Commission Number 1

Irish_Stamp_John_Barry

Born on this day in 1745 in Tacumshane, County Wexford, Ireland.  John Barry was the son of a poor tenant farmer.  He was raised on stories of the butchery of the Irish by the English under Cromwell.   Evicted by their English landlord they went to live in Rosslare with an uncle who owned a fishing skiff.  Barry carried a hatred of the British with him for the rest of his life.

Barry signed up as a cabin boy and worked his way up through the ranks and across the Atlantic to the American Colonies.  He was a successful merchant captain sailing between Philadelphia and the Caribbean.  He commanded many ships including the Barbados, the Patty and Polly, the Industry, the Page and the Black Prince.

He lost his brother Patrick “lost at sea on a French frigate the limey’s sunk.”  His hatred of the British deepened further.

In 1776, prior to the declaration of Independence, he was awarded a commission in the Continental Navy by John Hancock.  He went on to command the Delaware, the Lexington, the Raleigh and the Alliance.

So successful was Barry that the British offered him the huge sum of £100,000 and command of any Royal Navy Frigate if he would defect.  Captain Barry responded that not all the money in the British treasury or command of its entire fleet could tempt him to desert his adopted country

After the war, in 1797 Barry was issued Commission No.1 in the US Navy by George Washington and became thereafter “Commodore Barry” and “Father of the American Navy”.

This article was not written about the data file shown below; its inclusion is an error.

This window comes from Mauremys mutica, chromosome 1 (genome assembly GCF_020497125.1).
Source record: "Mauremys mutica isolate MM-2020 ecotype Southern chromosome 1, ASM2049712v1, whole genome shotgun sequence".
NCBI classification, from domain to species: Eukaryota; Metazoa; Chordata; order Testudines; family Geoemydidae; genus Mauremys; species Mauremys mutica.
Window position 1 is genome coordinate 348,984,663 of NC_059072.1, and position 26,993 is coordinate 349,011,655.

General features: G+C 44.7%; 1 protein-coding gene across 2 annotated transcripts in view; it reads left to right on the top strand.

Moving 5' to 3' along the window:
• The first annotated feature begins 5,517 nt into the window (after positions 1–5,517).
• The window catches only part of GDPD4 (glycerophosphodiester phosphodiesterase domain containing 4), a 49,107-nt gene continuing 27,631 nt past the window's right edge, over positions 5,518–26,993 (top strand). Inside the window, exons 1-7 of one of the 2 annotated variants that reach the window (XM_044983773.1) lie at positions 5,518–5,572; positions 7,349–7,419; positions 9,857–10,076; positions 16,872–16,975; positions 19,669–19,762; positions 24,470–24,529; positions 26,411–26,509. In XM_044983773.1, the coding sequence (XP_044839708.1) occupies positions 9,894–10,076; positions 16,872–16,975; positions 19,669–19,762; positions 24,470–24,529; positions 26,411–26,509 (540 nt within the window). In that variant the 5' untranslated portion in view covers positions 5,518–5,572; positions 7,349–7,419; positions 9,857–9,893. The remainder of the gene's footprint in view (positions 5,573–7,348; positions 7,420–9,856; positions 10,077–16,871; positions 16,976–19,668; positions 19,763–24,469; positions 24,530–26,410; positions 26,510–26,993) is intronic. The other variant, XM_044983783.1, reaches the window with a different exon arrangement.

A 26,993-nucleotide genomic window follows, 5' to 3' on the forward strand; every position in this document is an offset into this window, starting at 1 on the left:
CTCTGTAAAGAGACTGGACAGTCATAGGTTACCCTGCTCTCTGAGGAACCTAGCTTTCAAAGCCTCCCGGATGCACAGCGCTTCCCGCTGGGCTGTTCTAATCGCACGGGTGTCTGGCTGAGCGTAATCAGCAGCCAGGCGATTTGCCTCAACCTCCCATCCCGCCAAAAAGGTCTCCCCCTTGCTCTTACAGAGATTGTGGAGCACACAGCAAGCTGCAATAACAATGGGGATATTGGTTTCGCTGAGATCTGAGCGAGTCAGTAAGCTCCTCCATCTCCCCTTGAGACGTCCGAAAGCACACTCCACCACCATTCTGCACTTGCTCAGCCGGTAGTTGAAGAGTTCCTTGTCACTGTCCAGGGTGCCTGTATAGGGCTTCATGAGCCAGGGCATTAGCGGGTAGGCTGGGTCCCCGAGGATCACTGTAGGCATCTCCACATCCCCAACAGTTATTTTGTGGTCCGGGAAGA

In placing Barry at the head of the Navy I have special trust and confidence in [his] patriotism, valor, fidelity and abilities” President George Washington

 

 

Gunboat Diplomacy

Roosevelt

On July 8th 1853 Commodore Matthew Perry arrived in Edo bay (now Tokyo) with a flotilla of ships.  He had the ships sail past the nearby town and fire blanks “in celebration of US Independence day”.

He ordered his ships boats to commence survey operations.

He refused requests by the Japanese to proceed to Nagasaki, the only Japanese port open to Europeans.

He insisted on delivering a letter of introduction to treat, with a white flag, a symbol of intent to destroy any armed resistance.

In the face of such overwhelming firepower the Japanese had little option but to treat with the Americans.  The incident ended 200 years of medieval Japanese isolation and led to the rapid industrialisation of Japan.

It is a perfect example of gunboat diplomacy, negotiating in a “friendly” manner under the guns of your ships.

It came with the threat of a waning moon
And the wail of an ebbing tide,
But many a woman has lived for less,
And many a man has died;
For life upon life took hold and passed,
Strong in a fate set free,
Out of the deep into the dark
On for the years to be.

Between the gloom of a waning moon
And the song of an ebbing tide,
Chance upon chance of love and death
Took wing for the world so wide.
O, leaf out of leaf is the way of the land,
Wave out of wave of the sea
And who shall reckon what lives may live
In the life that we bade to be?

William Ernest Henley